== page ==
Manufactured home parks provide one of the most important sources of affordable housing in Minnesota, providing homes to 150,000 individuals. But, as land values soar and redevelopment pressures build, parks are closing at an increasing rate. Under state law, these low-income homeowners are given only three options during a park closure: try to move the home to another park (or parcel of land) at a significant expense; leave the home where it is and pay for its demolition; or approach their municipality about adopting a park closing ordinance in order to obtain compensation. All Parks Alliance for Change (APAC) is releasing this report which looks at the vital role of parks, the impacts of closure, and the response of Minnesota cities over the last two decades.
“Manufactured home parks are a vital source of affordable housing. Many people can literally not afford to live anywhere else if their park closes,” said Dave Anderson, APAC executive director. “The closure of a park can be financially devastating for residents and most often means the loss of their homes and no where else to move within their means.” Homes are most often unmovable because of age, moving costs (averaging $5,000 to $15,000), shortage of available lots, or parks barring homes over 10 years old (71% of homes). “Owners of traditional stick-built homes are fully compensated when new development forces them to abandon their homes, but residents of parks are not,” added Anderson.
Rising land values, deferred maintenance and the desire to enlarge the local tax base increase the risk of park closures. During the last five years, the value of land has increased at a record-breaking pace in Minnesota. Prime developable real estate can sell anywhere from $15,000 to $50,000 an acre. In 2003, land prices in Minnesota increased more than 12%, the fastest growth rate in the nation. In the last five years, there have been 12 park closures totaling 219 households. There are currently 5 parks in the process of closing totaling 253 more households. There are another 16 parks at risk of closure adding another 1,626 threatened households.
“On the surface, park closures due to redevelopment seem like a natural mechanism of the real estate market – a parcel of land is sold by its owner to a developer that will put it to another use. Ostensibly, the park is brought to a use that is ‘higher’ and ‘better.’ However, there is much more to the story,” said Margaret Kaplan, APAC staff attorney. “Park closures not only impact the families living in the park, but this mass displacement can also have effects on their communities and local economies, including higher demand on social services, increased homelessness, and losses to the local work force and consumer base.”
State and local governments have a vital role in addressing this problem because they license and regulate parks, and restrictively zone manufactured homes to parks. In 1987, Minnesota passed legislation allowing cities to adopt park closing ordinances. These ordinances guarantee that when a park is closed, the park owner and/or buyer will pay reasonable relocation costs to move each home within a 25-mile radius. If a home cannot be moved, the owner/buyer buys out the home at its tax assessed or appraised market value. Twenty-one cities have adopted ordinances, which leave the residents in park neighborhoods of 380 other cities unprotected.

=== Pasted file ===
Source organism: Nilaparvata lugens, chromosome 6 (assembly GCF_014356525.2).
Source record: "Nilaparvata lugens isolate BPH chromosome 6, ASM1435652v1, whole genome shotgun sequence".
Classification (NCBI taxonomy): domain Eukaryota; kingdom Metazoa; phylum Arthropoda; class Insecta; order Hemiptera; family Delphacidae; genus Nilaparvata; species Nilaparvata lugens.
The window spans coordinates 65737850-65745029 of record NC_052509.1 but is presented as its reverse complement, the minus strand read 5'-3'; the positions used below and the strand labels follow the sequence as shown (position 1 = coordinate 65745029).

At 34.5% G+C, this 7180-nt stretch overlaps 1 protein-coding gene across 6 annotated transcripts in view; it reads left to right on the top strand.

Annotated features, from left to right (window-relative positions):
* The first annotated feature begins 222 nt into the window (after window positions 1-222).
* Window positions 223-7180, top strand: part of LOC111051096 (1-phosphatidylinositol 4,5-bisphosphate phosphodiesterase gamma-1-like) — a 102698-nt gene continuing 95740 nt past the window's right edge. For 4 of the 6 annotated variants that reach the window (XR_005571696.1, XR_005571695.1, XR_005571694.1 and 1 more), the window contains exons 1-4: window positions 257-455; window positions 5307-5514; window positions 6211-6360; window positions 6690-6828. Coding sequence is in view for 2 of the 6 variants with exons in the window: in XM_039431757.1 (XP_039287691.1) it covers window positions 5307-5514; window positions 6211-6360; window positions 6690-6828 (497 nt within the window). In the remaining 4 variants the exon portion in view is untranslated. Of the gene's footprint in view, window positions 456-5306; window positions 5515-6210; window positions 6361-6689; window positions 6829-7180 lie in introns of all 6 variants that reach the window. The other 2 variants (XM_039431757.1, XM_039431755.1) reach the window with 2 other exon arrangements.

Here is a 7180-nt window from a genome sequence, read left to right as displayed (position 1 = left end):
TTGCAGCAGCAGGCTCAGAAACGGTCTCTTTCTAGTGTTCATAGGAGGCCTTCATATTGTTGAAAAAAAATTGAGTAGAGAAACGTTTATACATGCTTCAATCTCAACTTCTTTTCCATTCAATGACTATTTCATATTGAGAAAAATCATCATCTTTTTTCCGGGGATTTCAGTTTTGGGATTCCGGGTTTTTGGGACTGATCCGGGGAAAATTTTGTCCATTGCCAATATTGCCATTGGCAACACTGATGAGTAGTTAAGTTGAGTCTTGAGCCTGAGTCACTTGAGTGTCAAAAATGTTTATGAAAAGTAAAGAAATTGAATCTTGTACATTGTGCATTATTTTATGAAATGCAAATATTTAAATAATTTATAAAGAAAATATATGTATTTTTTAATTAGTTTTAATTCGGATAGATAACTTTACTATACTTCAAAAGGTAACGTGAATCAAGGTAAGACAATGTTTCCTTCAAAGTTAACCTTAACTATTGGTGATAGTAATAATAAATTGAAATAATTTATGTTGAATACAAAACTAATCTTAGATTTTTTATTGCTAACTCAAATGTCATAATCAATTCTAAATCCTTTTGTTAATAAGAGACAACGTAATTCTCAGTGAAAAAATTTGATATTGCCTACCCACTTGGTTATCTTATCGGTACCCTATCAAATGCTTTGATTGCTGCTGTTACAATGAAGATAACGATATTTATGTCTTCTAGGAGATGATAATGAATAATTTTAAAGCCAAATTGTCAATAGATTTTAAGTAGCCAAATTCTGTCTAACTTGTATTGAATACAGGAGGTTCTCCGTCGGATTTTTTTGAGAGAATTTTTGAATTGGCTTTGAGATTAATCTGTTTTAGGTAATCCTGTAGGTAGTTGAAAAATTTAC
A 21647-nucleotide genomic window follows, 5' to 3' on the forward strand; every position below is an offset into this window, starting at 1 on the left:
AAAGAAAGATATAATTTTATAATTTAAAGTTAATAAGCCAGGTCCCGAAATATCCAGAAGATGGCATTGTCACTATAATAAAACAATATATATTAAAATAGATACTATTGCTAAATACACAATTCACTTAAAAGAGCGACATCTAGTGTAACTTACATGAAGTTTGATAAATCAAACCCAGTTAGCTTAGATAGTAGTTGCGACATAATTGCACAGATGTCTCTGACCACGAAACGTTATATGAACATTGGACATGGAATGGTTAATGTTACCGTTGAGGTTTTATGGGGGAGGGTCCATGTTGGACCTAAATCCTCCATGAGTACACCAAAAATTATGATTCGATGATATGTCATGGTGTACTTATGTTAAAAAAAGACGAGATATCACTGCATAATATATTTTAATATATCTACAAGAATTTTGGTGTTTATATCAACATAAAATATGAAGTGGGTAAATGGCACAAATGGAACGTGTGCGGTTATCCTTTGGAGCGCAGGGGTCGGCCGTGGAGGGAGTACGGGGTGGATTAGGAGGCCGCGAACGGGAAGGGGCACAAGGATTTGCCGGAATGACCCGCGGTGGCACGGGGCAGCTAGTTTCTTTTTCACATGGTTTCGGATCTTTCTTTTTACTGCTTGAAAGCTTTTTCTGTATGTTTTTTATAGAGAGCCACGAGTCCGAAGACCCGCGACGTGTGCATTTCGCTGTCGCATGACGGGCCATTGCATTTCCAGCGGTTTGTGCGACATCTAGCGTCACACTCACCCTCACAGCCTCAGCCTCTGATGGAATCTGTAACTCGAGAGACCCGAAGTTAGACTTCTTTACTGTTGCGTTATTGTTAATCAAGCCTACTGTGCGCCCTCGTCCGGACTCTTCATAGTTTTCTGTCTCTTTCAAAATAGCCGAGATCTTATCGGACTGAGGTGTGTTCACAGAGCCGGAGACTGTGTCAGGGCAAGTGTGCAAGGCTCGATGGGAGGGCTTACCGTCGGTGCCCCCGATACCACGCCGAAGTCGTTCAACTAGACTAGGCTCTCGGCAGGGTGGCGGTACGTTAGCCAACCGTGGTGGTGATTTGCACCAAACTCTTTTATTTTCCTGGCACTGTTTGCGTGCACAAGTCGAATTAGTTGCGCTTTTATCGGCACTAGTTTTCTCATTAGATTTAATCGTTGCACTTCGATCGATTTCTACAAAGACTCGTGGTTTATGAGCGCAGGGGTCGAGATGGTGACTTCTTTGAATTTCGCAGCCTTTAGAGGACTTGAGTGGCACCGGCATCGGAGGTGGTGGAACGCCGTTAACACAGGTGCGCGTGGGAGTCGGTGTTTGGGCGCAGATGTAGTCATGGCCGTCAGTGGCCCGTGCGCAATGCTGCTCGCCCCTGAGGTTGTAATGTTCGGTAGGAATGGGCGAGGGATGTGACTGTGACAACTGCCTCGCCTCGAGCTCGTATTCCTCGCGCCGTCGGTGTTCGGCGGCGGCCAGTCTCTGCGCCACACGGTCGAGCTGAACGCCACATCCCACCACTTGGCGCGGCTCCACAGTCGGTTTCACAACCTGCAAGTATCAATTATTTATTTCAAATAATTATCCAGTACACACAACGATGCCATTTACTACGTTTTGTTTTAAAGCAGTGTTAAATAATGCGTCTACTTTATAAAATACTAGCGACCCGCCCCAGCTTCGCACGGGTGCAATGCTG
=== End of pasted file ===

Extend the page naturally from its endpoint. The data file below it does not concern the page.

“The goal is to allow park residents to have a sense of security. They are 80 percent low to very low income; yet they have become home owners without any kind of public subsidy. They deserve a peace of mind,” said Daren Nyquist, the reports author. “Park closing ordinances do not seek to put limitations on the transactions of private property. They are simply a tool to ensure that the property interests of the owner of the underlying land are fairly balanced against the property rights of the homeowners.”
Park closing ordinances can bring some protection to manufactured home park residents. They provide a structural guide to park closings at the local level and allow the means for residents to transition to alternative housing. Additionally, in an effort to rectify some of the consistently occurring problems related to these ordinances, a new model ordinance was drafted in 2006 and is attached to the report.
During the 2007 Minnesota Legislative Session, APAC is seeking to establish uniform statewide standards that guarantee reasonable compensation for moving costs or a home buy-out. The proposed Manufactured Home Relocation Trust Fund was introduced as House File 1205, authored by Rep. Scott Kranz (DFL-Blaine), and Senate File 1196, authored by Sen. Michael Jungbauer (R-East Bethel).
In 2006, Rep. Kranz spoke with many park homeowners in Blaine; a fast-growing north metro suburb in which 14 percent of the city’s residents live in manufactured home parks. Blaine, however, does not have a park closing ordinance. “These communities are diverse, hard working, and make valuable contributions to society,” said Rep. Kranz. “Park residents are real people that deserve peace of mind.